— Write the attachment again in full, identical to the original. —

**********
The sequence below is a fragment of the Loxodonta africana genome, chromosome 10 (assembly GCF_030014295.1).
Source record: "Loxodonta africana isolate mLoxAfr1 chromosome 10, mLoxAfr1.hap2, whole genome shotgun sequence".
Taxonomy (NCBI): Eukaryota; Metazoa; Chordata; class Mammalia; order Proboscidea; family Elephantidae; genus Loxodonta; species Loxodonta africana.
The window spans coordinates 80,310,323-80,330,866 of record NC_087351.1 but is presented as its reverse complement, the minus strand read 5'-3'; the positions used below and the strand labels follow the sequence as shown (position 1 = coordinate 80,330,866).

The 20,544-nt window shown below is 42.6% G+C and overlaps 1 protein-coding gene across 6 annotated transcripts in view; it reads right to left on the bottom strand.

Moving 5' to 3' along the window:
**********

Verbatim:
The sequence below is a fragment of the Loxodonta africana genome, chromosome 10 (assembly GCF_030014295.1).
Source record: "Loxodonta africana isolate mLoxAfr1 chromosome 10, mLoxAfr1.hap2, whole genome shotgun sequence".
Taxonomy (NCBI): Eukaryota; Metazoa; Chordata; class Mammalia; order Proboscidea; family Elephantidae; genus Loxodonta; species Loxodonta africana.
The window spans coordinates 80,310,323-80,330,866 of record NC_087351.1 but is presented as its reverse complement, the minus strand read 5'-3'; the positions used below and the strand labels follow the sequence as shown (position 1 = coordinate 80,330,866).

The 20,544-nt window shown below is 42.6% G+C and overlaps 1 protein-coding gene across 6 annotated transcripts in view; it reads right to left on the bottom strand.

Moving 5' to 3' along the window: